How Does Scrap Recycling Contribute to a Circular Economy?

There are a lot of products that our nation’s industrial plants produce in massive amounts.

And not surprisingly, a lot of scrap that comes out of those assembly lines, construction sites and manufacturing plants. We produce huge amounts of scrap in the United States – more than 150 million metric tons every year, including more than 85 million tons of iron and steel – and large amounts of aluminum, copper, stainless steel, lead, and zinc.

Without recycling, this would represent a huge economic drain. Scrap metal that gets tossed out is a lost product – not to mention lost profits for many manufacturers.

It also creates a terrible environmental challenge if all that scrap gets sent to landfills.

Recycling offers a smart way to re-invest that scrap back into our economy. Businesses that have scrap can earn money by selling it to an experienced recycling firm like GLE Scrap Metal, while also helping to remove potentially hazardous materials from our landfills.

Selling their scrap also allows companies to earn back some of the initial investment they paid for the metal they needed, particularly if they end up with a decent amount that doesn’t get used and might otherwise be thrown out. It’s a way to turn “trash” into cash, by selling their scrap metal to businesses like GLE Scrap Metal that want to recycle it for new uses.

Then there are the companies purchasing scrap metal for recycling firms. Doing so enables them to use a cost-effective metal in their productions, reducing their overall expenses. That’s a great way to help those companies secure higher profits and to offer their goods to consumers at a lower cost.

That means consumers have more disposable income, which they will pump back into the economy.

That’s a good way of illustrating the concept that Walmart pledged to support: the circular economy.

Does the Scrap Recycling Industry Provide Global Benefits?

economic benefits of recycling scrap metal

But the benefits are not just limited to the U.S. While this country is a major importer of foreign goods, scrap metal and items made from recycled scrap are a major export for this nation. We know that more than 14.5 billion dollars’ worth of global products have been made from scrap metals.

Recycling scrap metal generates billions of dollars in export sales every year. Scrap gets processed into tradable and highly-valued products that manufacturers use as raw material for new products.  As developing nations continue to grow and become more urbanized, there’s a global marketplace for scrap, and the U.S. is the world’s largest exporter of scrap.

A study by John Dunham and Associates noted that U.S. scrap exports generate more than $28 billion in total economic activity, with 26 percent of the scrap materials processed in this country getting exported to other nations so that material can be manufactured for new products.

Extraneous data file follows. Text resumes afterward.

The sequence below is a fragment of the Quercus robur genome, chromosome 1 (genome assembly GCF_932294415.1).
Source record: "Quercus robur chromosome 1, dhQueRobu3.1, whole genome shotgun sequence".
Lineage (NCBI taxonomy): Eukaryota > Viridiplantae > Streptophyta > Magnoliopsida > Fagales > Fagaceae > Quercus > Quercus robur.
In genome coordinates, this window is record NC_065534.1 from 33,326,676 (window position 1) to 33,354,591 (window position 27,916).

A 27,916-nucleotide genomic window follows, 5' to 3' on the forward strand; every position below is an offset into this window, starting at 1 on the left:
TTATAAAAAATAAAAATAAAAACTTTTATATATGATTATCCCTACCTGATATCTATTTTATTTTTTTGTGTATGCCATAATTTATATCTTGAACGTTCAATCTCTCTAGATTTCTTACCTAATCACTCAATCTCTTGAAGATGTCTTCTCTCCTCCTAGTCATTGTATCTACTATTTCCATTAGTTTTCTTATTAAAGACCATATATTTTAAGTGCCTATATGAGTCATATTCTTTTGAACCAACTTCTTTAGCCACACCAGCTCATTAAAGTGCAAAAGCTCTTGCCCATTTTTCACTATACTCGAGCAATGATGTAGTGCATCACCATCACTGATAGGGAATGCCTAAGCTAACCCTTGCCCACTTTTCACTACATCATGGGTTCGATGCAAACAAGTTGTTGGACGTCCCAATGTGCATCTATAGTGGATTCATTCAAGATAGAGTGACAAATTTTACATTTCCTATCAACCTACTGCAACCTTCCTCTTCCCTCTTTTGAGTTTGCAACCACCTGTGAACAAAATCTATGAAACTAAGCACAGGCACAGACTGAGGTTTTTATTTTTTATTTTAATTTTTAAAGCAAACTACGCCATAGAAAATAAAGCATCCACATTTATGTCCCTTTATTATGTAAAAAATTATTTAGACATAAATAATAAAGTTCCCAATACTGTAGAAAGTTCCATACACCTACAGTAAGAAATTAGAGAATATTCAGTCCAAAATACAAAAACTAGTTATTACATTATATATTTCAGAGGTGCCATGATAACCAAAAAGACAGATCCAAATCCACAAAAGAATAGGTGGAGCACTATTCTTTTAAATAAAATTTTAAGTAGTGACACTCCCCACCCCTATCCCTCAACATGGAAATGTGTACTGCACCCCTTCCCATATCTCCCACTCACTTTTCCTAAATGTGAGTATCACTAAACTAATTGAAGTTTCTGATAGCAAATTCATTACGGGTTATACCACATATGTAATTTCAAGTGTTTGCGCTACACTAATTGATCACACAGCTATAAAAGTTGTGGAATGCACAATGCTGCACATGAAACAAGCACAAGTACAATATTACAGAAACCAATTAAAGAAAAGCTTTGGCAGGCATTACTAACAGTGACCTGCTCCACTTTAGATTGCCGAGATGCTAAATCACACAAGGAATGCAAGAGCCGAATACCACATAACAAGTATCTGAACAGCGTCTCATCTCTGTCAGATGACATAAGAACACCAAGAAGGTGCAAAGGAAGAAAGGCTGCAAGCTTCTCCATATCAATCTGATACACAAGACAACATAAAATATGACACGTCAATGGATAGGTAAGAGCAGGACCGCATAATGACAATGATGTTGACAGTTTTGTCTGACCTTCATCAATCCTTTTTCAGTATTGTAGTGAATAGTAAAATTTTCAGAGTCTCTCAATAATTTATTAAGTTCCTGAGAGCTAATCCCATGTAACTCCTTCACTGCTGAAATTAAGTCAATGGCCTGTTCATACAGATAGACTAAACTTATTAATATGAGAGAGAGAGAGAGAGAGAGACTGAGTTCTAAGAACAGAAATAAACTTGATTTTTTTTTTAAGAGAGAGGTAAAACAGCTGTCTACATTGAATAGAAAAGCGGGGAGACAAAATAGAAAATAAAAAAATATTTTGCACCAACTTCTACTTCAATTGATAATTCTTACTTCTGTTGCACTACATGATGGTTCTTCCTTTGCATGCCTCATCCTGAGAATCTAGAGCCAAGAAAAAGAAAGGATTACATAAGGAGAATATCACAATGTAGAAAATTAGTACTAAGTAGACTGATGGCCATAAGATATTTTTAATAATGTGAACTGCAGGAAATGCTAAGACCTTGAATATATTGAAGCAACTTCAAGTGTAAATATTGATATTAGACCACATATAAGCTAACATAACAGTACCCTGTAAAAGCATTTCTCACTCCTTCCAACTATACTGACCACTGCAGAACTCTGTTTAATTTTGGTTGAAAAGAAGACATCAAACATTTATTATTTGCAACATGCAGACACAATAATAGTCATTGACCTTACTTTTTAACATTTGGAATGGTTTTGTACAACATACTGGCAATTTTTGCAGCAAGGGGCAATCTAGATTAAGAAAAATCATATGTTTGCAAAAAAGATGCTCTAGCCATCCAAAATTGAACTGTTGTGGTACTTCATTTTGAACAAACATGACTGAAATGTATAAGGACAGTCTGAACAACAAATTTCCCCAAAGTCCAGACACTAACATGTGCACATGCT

There’s also another benefit here: those exports help reduce worldwide energy demand, while also reducing the need to go mining for virgin ore to create new metals.

Their study estimated that in 2017 alone, more than 40,000 jobs were being supported by exporting activities from scrap recyclers in the U.S., with an additional 93,000 jobs being provided by supplier operations.

Exporting excess scrap also helps promote recycling on a global level, creating a home in other markets for that material. And it’s become clear there’s a growing number of overseas markets that need scrap to meet their economic and growth needs.


The economic benefits of recycling scrap metal are obvious. Scrap metal recycling can continue to produce more jobs and decrease the negative effects of landfills. With a booming global economy means we can expect more private and government investments in everything from improving urban infrastructure to constructing new buildings. That increases the need for more metals, which is why there’s a need for more consumers and businesses to bring their used scrap to an experienced firm like GLE Scrap Metal, which performs environmentally-friendly processing and recycling of all base and precious metals.

This family-owned and operated business will purchase, process, and re-integrate all recyclable base metals, which are supplied to domestic mills and global end-users to be transformed into new products.

To learn more, call GLE Scrap Metal at 855-SCRAP-88 and request a quote.